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Gerald Solko discusses board decision to raise North Platte's deductible

Gerald Solko discusses board decision to raise North Platte's deductible
We all know that large claims can happen to anyone but claims generated or increased by lack of safety emphasis, policies, and procedures cannot be allowed to get out of hand.

This fact led the LARM Board to make a difficult decision at their August 21, 2018 board meeting. It occurred only after consultation with the Nebraska Department of Insurance, LARM’s workers’ compensation reinsurer, risk management specialists and consultants from outside LARM.

The City of North Platte has had accidents resulting in frequent, and occasionally large, claims including the largest claim in the history of LARM. This recent largest claim required LARM and its reinsurer to reevaluate how LARM responds to claims from North Platte.

The LARM Board voted unanimously to raise North Platte’s deductible to $100,000 per injured employee per accident while also agreeing that they could revisit North Platte’s measures taken to reduce its claims before October 1, 2019.

This was deemed necessary to level the losses caused by North Platte with those of all other LARM members in general. Without the deductible future premiums might have increased significantly for all LARM members.

The LARM staff reported in a staff memo their efforts to help North Platte reduce the number of workers’ compensation claims.This involved a significant process with Mark Nestor, a consultant with Independent Consulting and Risk Management Services (ICRMS). ICRMS provides insurance analysis for LARM. In the last few months Nestor and LARM loss control staff prepared a comprehensive risk management analysis for North Platte.

Several reasons to support the deductible were identified at the meeting. First, the LARM insurance pool must maintain its $750,000 self-insured retention rather than risk it being increased by the reinsurer. LARM’s workers’ compensation reinsurer advised that if excessive North Platte’s claims risks are not managed and exposures reduced, the reinsurer may not cover LARM at less than a significantly increased self-retention. This could raise LARM’s self-insured retentions to $1,000,000 or larger and significantly increase LARM member rates to finance the increased self-insured retention.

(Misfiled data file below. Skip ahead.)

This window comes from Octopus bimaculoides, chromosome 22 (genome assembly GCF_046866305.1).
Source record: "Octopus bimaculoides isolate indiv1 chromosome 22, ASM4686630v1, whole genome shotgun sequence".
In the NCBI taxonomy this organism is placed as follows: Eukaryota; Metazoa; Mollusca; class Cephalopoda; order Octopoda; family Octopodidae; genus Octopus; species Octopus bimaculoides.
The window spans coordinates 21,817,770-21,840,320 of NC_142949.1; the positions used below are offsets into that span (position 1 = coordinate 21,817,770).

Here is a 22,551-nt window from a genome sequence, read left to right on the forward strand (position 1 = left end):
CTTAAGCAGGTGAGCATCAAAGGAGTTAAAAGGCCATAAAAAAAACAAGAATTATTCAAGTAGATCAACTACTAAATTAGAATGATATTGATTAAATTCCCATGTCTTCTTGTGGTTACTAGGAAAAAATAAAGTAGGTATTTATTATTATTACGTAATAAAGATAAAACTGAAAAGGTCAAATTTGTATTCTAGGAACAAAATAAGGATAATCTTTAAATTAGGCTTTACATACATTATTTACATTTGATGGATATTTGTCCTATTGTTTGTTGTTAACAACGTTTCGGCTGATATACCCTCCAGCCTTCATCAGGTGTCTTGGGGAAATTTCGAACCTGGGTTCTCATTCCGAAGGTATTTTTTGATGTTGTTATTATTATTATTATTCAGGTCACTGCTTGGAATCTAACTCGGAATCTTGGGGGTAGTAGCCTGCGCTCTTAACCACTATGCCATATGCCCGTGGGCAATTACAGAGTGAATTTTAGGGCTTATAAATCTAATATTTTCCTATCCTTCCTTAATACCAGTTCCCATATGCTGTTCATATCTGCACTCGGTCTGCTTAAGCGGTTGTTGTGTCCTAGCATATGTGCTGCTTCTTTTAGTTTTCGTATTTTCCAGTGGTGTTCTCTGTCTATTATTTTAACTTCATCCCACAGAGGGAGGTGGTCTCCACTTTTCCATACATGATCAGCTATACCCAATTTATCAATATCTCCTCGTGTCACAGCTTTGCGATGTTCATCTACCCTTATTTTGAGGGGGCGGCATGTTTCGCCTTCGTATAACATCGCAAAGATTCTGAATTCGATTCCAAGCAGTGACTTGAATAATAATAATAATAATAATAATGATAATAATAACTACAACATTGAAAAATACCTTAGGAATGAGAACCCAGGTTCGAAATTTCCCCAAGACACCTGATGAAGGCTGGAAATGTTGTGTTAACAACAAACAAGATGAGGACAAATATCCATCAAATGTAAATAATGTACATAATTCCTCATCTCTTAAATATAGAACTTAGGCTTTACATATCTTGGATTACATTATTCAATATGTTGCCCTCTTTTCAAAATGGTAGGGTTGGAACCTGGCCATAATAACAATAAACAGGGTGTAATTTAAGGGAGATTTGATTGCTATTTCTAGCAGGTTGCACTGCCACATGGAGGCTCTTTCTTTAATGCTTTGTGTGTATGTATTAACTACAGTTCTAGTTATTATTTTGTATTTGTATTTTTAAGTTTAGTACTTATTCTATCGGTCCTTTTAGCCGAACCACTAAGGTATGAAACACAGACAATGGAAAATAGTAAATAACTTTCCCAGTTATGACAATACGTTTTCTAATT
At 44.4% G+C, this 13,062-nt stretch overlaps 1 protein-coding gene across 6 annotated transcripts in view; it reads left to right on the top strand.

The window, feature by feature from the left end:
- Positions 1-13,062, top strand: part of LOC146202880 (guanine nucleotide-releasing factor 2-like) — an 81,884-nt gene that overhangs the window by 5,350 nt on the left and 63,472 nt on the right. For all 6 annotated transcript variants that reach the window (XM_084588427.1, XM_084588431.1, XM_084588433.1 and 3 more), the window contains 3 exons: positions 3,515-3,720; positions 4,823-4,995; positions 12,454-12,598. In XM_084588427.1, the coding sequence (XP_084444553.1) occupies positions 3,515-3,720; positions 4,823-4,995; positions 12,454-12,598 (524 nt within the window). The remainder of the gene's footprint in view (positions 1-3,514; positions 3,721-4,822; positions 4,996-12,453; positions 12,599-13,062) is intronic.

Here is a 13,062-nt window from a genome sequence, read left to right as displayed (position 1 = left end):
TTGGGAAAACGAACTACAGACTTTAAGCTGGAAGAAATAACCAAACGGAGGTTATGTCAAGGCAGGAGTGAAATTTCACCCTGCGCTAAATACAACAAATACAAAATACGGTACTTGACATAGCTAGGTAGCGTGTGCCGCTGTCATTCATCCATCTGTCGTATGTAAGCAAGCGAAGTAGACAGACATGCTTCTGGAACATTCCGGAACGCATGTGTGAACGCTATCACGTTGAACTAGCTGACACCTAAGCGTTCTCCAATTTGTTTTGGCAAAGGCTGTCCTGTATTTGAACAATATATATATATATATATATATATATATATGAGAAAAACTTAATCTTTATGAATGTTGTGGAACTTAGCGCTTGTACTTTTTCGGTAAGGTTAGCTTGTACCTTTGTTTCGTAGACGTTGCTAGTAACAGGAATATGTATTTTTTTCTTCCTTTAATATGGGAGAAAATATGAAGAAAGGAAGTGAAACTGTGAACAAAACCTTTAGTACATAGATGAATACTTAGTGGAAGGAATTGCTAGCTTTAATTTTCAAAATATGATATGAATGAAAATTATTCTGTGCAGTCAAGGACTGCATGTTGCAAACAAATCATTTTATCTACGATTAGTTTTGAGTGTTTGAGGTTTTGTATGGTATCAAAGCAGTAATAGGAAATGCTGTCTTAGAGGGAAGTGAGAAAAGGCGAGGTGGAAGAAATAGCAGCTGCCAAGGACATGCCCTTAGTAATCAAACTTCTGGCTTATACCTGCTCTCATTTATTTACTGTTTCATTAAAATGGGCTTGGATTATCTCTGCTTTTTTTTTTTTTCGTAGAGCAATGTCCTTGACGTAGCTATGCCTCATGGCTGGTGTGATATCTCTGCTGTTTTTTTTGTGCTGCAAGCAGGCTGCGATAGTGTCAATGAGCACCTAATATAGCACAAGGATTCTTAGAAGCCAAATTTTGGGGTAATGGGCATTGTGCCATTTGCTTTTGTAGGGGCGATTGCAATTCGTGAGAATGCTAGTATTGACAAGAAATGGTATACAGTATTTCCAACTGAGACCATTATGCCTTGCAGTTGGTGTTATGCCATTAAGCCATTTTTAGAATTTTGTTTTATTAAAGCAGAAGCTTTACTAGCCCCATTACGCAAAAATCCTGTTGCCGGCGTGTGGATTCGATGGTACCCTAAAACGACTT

Second, LARM must keep member rates stable. For the coming fiscal year, LARM’s workers’ compensation reinsurance costs are being increased by 3.5%. Of that increase .5 per cent is because of inflation and the additional 3% is due entirely to the large November 2017 North Platte workers’ compensation claim.

Third, the City of North Platte’s claims frequency and severity of claims must be managed more effectively by North Platte. LARM had been informed that North Platte's first safety committee meeting was organized after the submission of the November 2017 workers' compensation claim. Since 1994, the State of Nebraska has required that private and public employers who are subject to the Nebraska Workers’ Compensation Act establish safety committees.

Consultant Nestor told the Board that when a member has both frequency and severity in losses over an extended period of time, pools across the country often require members with adverse claims histories to bear greater risk deductibles or rates. This is part of sound insurance underwriting.

Mr.  Nestor reported that in the last seven years North Platte incurred four claims costing between $50,000-$100,000; one claim in the range of $100,000 to $250,000; one claim between $250,000 and $1 million; and one claim greater than $1.4 million. He added that claims payouts for North Platte have been subsidized by the other members.

Paige Buffington, LARM Workers’ Compensation Claims Specialist, compared the City of North Platte’s workers’ compensation claims to a similar sized member and said North Platte had twice the claims in the last eight months as the other member of similar size.

North Platte Attorney Doug Stack represented the City of North Platte at the LARM Board meeting. He argued that the LARM pool existed to share the claims of all its members and that these claims would “all even out in the long run.” He also pointed out that from 2014 to 2017 City of North Platte employees had watched more than 1500 online safety videos across 119 topics.

Lynn Rex, League of Nebraska Municipality Executive Director, argued to the Board against the proposed increased deductible saying that no one had worked with North Platte City Administrator Jim Hawks to help with reducing claims until current LARM Loss Control Manager Dave Bos was hired. Several LARM loss control staff have since disproved this statement.

“I don’t want this to be part of my legacy and I don’t think you want it to be part of your legacy either,” Rex told the board. After learning of North Platte’s history, Rex said, “Pools are about risk sharing. I know you have to hold members accountable but this deductible is self-insurance (for the City of North Platte).”

Mike Nolan told the board he wants to avoid nonrenewal of the City of North Platte. He said this is something LARM has never done and he hopes the city can bring its loss experience under control as quickly as possible and earn its way to a more favorable coverage structure. He noted that LARM will continue to partner with North Platte to reduce claims and to create a safety culture.

LARM Board member Andrew Ward said he is concerned about the frequency of the North Platte worker’s compensation claims stating that North Platte currently has a workers’ compensation claim about every 11 days.

If you have any further questions about the board decision to increase the City of North Platte’s deductible, please contact the LARM office at 402-742-2604.

Have a safe fall!

Gerald Solko

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